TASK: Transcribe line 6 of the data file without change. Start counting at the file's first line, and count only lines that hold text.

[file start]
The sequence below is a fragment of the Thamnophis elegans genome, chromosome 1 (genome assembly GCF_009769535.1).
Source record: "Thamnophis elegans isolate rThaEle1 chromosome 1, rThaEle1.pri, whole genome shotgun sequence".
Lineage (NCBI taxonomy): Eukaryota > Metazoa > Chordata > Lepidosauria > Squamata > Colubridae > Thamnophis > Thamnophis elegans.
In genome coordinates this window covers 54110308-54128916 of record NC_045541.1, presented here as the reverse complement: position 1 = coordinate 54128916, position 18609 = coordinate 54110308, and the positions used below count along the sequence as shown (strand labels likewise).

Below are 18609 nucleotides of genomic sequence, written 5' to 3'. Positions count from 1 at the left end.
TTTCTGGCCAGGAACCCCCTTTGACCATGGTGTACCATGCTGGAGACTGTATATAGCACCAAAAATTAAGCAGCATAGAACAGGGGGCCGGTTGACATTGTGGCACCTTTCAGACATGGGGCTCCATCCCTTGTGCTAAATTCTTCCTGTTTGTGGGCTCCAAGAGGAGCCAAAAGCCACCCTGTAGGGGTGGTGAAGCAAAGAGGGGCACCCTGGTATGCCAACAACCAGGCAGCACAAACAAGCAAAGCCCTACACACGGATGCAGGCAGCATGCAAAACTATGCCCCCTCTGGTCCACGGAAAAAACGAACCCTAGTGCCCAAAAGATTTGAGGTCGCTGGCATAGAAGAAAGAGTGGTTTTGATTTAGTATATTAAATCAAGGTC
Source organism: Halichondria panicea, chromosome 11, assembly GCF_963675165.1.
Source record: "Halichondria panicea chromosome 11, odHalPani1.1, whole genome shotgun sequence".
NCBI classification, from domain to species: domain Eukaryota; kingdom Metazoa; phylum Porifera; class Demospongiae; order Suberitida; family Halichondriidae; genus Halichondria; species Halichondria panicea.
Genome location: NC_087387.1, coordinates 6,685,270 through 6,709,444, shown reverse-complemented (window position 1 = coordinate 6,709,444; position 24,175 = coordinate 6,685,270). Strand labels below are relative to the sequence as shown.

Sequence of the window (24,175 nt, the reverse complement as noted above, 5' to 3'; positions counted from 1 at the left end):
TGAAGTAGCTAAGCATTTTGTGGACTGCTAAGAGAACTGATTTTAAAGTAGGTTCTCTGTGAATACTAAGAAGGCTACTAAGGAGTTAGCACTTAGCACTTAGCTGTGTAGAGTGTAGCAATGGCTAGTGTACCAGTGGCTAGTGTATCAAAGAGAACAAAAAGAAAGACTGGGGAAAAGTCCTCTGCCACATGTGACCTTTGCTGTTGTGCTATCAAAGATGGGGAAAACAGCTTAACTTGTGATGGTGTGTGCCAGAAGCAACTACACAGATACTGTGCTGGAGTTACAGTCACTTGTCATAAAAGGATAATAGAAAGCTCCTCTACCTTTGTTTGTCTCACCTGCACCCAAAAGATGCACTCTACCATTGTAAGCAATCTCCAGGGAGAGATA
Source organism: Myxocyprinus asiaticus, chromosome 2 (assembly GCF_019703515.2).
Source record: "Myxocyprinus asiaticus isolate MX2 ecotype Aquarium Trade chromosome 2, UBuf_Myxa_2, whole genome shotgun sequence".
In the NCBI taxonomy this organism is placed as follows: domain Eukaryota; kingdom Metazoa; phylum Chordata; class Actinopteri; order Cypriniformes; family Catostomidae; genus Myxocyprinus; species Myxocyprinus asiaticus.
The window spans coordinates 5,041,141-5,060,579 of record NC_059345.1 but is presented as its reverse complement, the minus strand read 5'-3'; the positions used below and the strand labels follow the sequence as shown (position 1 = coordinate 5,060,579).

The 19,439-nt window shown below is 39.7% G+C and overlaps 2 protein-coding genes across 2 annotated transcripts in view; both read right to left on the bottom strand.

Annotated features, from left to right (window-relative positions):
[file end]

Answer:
TTTCTGGCCAGGAACCCCCTTTGACCATGGTGTACCATGCTGGAGACTGTATATAGCACCAAAAATTAAGCAGCATAGAACAGGGGGCCGGTTGACATTGTGGCACCTTTCAGACATGGGGCTCCATCCCTTGTGCTAAATTCTTCCTGTTTGTGGGCTCCAAGAGGAGCCAAAAGCCACCCTGTAGGGGTGGTGAAGCAAAGAGGGGCACCCTGGTATGCCAACAACCAGGCAGCACAAACAAGCAAAGCCCTACACACGGATGCAGGCAGCATGCAAAACTATGCCCCCTCTGGTCCACGGAAAAAACGAACCCTAGTGCCCAAAAGATTTGAGGTCGCTGGCATAGAAGAAAGAGTGGTTTTGATTTAGTATATTAAATCAAGGTC